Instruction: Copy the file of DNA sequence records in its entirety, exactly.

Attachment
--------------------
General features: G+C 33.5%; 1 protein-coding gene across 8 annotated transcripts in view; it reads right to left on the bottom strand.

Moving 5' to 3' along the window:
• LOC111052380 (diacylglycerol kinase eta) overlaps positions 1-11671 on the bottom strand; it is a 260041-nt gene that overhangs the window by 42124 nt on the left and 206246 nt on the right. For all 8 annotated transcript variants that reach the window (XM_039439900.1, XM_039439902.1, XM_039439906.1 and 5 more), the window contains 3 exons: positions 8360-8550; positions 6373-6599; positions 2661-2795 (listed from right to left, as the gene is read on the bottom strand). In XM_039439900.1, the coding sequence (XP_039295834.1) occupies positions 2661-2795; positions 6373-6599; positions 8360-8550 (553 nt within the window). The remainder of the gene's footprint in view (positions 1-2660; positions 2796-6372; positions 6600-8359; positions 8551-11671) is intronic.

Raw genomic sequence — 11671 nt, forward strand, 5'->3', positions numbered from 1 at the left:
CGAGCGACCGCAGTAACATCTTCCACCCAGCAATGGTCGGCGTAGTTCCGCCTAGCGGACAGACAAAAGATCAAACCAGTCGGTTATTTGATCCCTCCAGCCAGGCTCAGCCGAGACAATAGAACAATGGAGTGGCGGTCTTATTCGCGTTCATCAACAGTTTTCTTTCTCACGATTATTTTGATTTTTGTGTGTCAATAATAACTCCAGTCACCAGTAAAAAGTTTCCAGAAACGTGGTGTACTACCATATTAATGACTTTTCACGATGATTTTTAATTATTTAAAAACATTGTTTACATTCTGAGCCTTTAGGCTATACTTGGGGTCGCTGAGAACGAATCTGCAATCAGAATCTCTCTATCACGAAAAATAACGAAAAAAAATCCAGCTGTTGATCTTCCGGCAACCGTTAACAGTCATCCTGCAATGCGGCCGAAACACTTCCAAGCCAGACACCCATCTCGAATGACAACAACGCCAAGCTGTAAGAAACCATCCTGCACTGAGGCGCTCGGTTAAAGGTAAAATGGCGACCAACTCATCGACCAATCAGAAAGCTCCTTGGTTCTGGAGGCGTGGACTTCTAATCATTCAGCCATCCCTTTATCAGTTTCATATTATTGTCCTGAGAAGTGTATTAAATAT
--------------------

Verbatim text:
General features: G+C 33.5%; 1 protein-coding gene across 8 annotated transcripts in view; it reads right to left on the bottom strand.

Moving 5' to 3' along the window:
• LOC111052380 (diacylglycerol kinase eta) overlaps positions 1-11671 on the bottom strand; it is a 260041-nt gene that overhangs the window by 42124 nt on the left and 206246 nt on the right. For all 8 annotated transcript variants that reach the window (XM_039439900.1, XM_039439902.1, XM_039439906.1 and 5 more), the window contains 3 exons: positions 8360-8550; positions 6373-6599; positions 2661-2795 (listed from right to left, as the gene is read on the bottom strand). In XM_039439900.1, the coding sequence (XP_039295834.1) occupies positions 2661-2795; positions 6373-6599; positions 8360-8550 (553 nt within the window). The remainder of the gene's footprint in view (positions 1-2660; positions 2796-6372; positions 6600-8359; positions 8551-11671) is intronic.

Raw genomic sequence — 11671 nt, forward strand, 5'->3', positions numbered from 1 at the left:
CGAGCGACCGCAGTAACATCTTCCACCCAGCAATGGTCGGCGTAGTTCCGCCTAGCGGACAGACAAAAGATCAAACCAGTCGGTTATTTGATCCCTCCAGCCAGGCTCAGCCGAGACAATAGAACAATGGAGTGGCGGTCTTATTCGCGTTCATCAACAGTTTTCTTTCTCACGATTATTTTGATTTTTGTGTGTCAATAATAACTCCAGTCACCAGTAAAAAGTTTCCAGAAACGTGGTGTACTACCATATTAATGACTTTTCACGATGATTTTTAATTATTTAAAAACATTGTTTACATTCTGAGCCTTTAGGCTATACTTGGGGTCGCTGAGAACGAATCTGCAATCAGAATCTCTCTATCACGAAAAATAACGAAAAAAAATCCAGCTGTTGATCTTCCGGCAACCGTTAACAGTCATCCTGCAATGCGGCCGAAACACTTCCAAGCCAGACACCCATCTCGAATGACAACAACGCCAAGCTGTAAGAAACCATCCTGCACTGAGGCGCTCGGTTAAAGGTAAAATGGCGACCAACTCATCGACCAATCAGAAAGCTCCTTGGTTCTGGAGGCGTGGACTTCTAATCATTCAGCCATCCCTTTATCAGTTTCATATTATTGTCCTGAGAAGTGTATTAAATAT